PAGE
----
Updated: Mar 22, 2022
Working Fields provides invaluable support for people recovering from substance use disorder through their staffing services and recovery coaching programs
When Stuart “Mickey” Wiles founded Working Fields in November 2016, his aim was to create a mission-driven staffing agency that would help people in recovery from substance use disorder (SUD) find purpose and stability in their lives through gainful employment. As a person in long-term recovery, Wiles deeply understood the difficulties that people recovering from SUD faced while attempting to join the workforce. By working closely with people in early recovery and addressing the underlying issues that prevent them from achieving long-term professional success, Wiles and his dedicated team of recovery coaches and staff members have been able to make an incredibly positive impact on their lives.
Working Fields has built strong relationships with dozens of small and large businesses throughout the state of Vermont and beyond over the past five years, and now has five separate offices in South Burlington, St. Albans, Rutland, Springfield, and Manchester, New Hampshire. The staff and coaches at Working Fields don’t just help people in recovery from SUD overcome the barriers that impede them from employment – they also help them to develop the self-sufficiency and executive function skills necessary to ensure continued success in recovery.
According to Wiles, most of the individuals who come to Working Fields are referred to them by other agencies, such as recovery centers, recovery houses, or parole and probation officers. Individuals who find employment through Working Fields are referred to as “Associates” and remain on the Working Fields payroll while on temporary assignment at their jobs. Once referred to Working Fields, every Associate begins a thorough evaluation process. “When we start working with our Associates, we pair them with an Account Manager and a Recovery Coach, and we do what’s referred to as a ‘self-sufficiency matrix,’” says Wiles. Wiles explains that a “self-sufficiency matrix” is a self-assessment that covers 19 different domains, including housing, transportation, education, mental health, physical health, wellness, and relationships. Associates evaluate themselves on a one-to-five scale as to where they see themselves in terms of those domains – “one” being stable and “five” being in crisis. According to Wiles, “The only way recovery is truly successful is if the individual has the ability to recognize that they have a problem and the willingness to deal with it.”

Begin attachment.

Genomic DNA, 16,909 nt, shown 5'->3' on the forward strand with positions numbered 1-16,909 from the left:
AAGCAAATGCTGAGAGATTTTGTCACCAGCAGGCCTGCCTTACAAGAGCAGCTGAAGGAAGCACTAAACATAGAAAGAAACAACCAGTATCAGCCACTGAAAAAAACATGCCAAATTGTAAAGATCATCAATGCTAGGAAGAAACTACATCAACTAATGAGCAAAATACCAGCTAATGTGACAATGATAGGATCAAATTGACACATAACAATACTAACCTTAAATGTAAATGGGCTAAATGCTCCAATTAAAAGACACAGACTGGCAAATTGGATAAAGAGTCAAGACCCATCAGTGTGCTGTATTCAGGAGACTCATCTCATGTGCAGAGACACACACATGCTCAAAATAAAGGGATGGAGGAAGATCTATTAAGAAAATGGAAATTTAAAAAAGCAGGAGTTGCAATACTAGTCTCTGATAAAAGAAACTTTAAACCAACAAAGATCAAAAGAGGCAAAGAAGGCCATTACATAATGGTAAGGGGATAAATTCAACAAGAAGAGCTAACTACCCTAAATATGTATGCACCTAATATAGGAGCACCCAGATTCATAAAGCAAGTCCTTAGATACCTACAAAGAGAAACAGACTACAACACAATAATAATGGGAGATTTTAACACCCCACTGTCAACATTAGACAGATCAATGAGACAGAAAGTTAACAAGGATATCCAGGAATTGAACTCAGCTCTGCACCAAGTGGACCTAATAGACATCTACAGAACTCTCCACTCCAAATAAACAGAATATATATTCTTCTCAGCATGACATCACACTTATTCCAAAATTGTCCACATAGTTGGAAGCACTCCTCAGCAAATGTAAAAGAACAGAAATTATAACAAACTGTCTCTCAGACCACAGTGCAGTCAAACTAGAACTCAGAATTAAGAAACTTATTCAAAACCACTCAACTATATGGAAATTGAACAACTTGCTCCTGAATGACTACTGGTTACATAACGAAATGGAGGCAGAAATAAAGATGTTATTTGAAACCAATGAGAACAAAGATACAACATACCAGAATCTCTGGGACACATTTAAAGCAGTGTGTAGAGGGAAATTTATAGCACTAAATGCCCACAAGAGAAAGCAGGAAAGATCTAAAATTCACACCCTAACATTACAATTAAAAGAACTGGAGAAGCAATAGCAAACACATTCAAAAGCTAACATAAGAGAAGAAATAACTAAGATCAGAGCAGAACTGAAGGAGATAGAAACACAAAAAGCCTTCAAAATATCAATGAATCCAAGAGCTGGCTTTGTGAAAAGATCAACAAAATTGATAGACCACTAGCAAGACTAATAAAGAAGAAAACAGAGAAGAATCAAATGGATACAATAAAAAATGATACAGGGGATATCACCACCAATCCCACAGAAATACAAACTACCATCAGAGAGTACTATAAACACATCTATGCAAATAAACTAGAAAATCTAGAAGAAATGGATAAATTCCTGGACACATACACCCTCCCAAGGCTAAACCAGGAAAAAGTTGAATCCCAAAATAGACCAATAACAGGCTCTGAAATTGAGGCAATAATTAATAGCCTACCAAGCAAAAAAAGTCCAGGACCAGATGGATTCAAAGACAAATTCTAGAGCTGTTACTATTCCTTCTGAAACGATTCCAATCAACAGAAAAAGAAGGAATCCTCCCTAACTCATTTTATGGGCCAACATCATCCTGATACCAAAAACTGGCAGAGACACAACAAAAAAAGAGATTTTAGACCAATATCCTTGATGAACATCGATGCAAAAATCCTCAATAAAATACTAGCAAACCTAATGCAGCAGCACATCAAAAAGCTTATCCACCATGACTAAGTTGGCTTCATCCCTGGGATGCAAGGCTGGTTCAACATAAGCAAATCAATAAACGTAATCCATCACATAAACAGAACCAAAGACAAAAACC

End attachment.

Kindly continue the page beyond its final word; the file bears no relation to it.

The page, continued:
Once potential stressors and issues are identified, the Working Fields Account Managers and Recovery Coaches work with Associates to solve their problems and develop effective plans to navigate future challenges. If additional resources are needed, such as therapy or counseling, the Working Fields staff helps to connect Associates with outside organizations. They also work directly with employers to create seamless pathways to employment for their Associates regardless of their personal histories.
“Our primary aim is to support people with barriers to employment,” says Wiles. “Some of our Associates have criminal histories, which can be a very difficult barrier to overcome. Many of our Associates with criminal records have been rejected several times after filing job applications due to their past offenses, which often makes them lose confidence. We work with employers to remove that potential barrier.”
Whenever Working Fields forms a partnership with a new employer, they sit down and have an honest conversation with them so that they can gain a full understanding of the level of tolerance that the employer has for certain criminal convictions. Wiles elaborates: “An employer might have contracts with organizations where they can’t hire felons in a particular area, and we want to be aware of that. We want to understand who they can hire. Some employers only hire people with misdemeanors. Others are willing to hire convicted felons. Once we understand the employer’s requirements, we then promise them that our staffing agency will never send them anyone who doesn’t meet those requirements. It removes the anxiety and guesswork from the interview and application process, which allows our Associates and employers to form trusting relationships with each other.”